Game-changer brain ‘pacemaker’ stops epileptic fits in their tracks by stimulating nerves and calming irregular activity that leads to seizures
- Simukai Shambira from Surrey endured up to 14 seizures every single day
- But a device the size of a £2 coin has now been used to interrupt the fits
- Shambira, aged nine, is the first patient in Europe to be fitted with the implant
A ‘pacemaker’ that can detect and even stop epileptic seizures is being used by the NHS for the first time.
Simukai Shambira, from Surrey, who endured up to 14 seizures daily, has become the first patient in Europe to be fitted with the implant, and the nine-year-old has seen his seizures reduced to a few per week.
The SenTiva device is a game-changer for those who fail to respond to epilepsy drugs.
The implant – the size of a £2 coin – is being used by experts at King’s College Hospital in London after being granted approval by the European Commission in April. It uses an advanced type of brain stimulation called vagus nerve stimulation, or VNS.
The vagus is a pair of nerves that start in the brain and send messages to and from other parts of the body. Stimulating the nerve with a pacemaker-like device at regular intervals helps calm down the irregular electrical brain activity that leads to seizures.
SenTiva also monitors brain activity and delivers more stimulation when it believes a seizure may be imminent. And if carers fear that a fit is imminent, they can swipe a magnet across that part of the skin covering the implant to trigger a booster dose of VNS.
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Epilepsy affects 600,000 people in the UK. The exact cause is unknown, although structural abnormalities in the brain are to blame in some cases.
About half of those with the condition experience seizures and their frequency varies hugely from patient to patient. There are also more than 60 types of seizure, depending on the part of the brain affected.
While most can be controlled with medication, about a third of patients, including Simukai, continue to experience seizures. Surgery is another option, but only if the affected area is easily reachable.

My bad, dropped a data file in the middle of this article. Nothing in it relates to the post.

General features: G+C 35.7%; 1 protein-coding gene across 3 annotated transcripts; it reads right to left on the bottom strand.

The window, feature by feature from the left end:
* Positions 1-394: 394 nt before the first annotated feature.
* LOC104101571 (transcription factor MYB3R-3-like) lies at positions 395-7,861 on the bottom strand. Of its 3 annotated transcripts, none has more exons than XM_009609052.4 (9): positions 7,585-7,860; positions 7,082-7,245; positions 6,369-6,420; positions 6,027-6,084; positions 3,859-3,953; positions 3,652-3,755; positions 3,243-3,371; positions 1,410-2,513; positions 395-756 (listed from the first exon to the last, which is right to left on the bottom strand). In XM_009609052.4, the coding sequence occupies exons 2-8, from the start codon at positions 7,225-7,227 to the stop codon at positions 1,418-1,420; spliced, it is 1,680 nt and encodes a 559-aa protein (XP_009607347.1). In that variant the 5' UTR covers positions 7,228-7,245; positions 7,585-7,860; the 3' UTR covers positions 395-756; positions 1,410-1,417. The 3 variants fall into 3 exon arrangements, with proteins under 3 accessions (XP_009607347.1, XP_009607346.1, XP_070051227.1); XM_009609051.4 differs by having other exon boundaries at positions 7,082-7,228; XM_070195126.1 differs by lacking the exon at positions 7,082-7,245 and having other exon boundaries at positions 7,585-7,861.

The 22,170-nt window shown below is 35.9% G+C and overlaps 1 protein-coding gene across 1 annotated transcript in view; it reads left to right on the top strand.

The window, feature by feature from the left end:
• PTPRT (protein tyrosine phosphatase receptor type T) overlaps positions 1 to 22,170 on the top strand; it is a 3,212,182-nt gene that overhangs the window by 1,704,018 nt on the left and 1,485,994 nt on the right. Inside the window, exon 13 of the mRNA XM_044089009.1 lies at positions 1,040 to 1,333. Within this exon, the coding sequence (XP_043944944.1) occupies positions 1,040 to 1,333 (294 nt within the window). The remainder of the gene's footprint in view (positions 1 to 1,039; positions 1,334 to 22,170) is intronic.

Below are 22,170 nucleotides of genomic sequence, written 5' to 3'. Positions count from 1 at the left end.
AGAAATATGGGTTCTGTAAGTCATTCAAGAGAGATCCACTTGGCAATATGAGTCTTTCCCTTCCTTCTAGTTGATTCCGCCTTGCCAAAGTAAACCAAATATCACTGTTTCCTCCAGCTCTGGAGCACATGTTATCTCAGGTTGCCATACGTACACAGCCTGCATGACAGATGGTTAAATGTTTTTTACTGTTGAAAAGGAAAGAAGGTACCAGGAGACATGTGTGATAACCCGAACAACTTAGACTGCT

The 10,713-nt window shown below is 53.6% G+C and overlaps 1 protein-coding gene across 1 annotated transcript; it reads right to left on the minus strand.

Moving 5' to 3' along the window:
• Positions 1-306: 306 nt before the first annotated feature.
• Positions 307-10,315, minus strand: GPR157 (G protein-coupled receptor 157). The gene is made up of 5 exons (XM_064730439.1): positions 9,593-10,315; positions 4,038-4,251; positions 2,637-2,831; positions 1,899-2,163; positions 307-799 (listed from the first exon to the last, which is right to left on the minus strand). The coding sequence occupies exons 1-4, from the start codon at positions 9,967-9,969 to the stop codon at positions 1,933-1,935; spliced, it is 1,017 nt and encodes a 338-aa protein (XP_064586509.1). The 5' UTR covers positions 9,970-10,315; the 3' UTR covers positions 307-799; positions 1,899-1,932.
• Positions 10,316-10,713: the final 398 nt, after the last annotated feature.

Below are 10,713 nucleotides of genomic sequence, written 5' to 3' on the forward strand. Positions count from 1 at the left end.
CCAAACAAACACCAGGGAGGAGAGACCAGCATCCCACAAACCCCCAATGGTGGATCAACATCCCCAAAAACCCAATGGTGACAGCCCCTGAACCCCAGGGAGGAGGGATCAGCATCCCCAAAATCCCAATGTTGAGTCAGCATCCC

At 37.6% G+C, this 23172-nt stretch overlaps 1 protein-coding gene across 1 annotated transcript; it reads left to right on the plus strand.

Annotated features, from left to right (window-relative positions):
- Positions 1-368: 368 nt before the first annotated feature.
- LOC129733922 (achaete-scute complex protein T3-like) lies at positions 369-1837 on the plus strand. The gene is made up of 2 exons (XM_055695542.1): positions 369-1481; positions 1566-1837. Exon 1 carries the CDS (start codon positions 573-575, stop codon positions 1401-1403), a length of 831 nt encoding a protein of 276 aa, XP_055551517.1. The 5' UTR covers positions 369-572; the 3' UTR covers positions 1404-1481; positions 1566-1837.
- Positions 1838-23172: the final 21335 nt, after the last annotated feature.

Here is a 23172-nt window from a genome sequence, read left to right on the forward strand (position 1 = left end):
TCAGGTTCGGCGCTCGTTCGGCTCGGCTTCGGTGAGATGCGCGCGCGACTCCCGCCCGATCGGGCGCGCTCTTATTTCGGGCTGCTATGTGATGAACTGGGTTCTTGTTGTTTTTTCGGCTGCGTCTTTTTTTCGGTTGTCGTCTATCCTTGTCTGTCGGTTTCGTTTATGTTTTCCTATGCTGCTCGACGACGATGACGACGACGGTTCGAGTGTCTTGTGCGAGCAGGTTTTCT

Failing that, VNS is often the next recommended option. While it has been used for some time, the type of brain-stimulation device Simukai has is the first to halt more than one type of seizure in a day.
Simukai Shambira (wearing glasses), from Surrey, who endured up to 14 seizures daily, has become the first patient in Europe to be fitted with the implant. He is pictured with mother Felistas, father Valentine and brothers Jesse (front) and Tapi (centre)
In his case, the ‘frozen’ and ‘jerking’ motions he experiences have been brought more under control. And unlike other VNS implants, SenTiva’s electrical impulses can be scheduled in accordance with the patient’s daily routines.
For instance, if a user is particularly prone to seizures in the morning, the device can be programmed to issue the appropriate type of stimulation at that time.
Simukai was born with a rare brain condition called Lissencephaly – his brain surface is smooth instead of having folds, triggering his epileptic fits.
He cannot walk or talk because his condition has affected his development, and he cannot have surgery due to his abnormal brain structure. Now his parents, dad Valentine, a planning engineer, and mum Felistas, Simukai’s carer, hope his life will be transformed.
‘This could be our lifeline,’ says Felistas, 42. ‘Before he’d get an average of four fits a day, but now he’s only getting them on some days. If he does have a fit, we can stop them in 60 seconds, whereas before they’d continue for 15 minutes.’
Prior to the treatment, Felistas was able to ease her son’s fits by administering an oral medication – if the seizure continued for longer than five minutes, she’d administer the drug, which can be given only twice daily via a syringe.
But the drug would result in serious breathing problems, requiring Simukai to go to hospital by ambulance. ‘Now we have a chance of being a normal family,’ says Felistas.
Surgery to implant the pacemaker, performed under general anaesthetic, takes an hour. The generator is implanted below the left collarbone. Attached to this is a wire containing two electrodes, which is secured to the vagus nerve.
Dr David McCormick, a consultant paediatrician who was the first to use the device on patients, said: ‘This is the next generation of treatment for people with drug-resistant epilepsy.’
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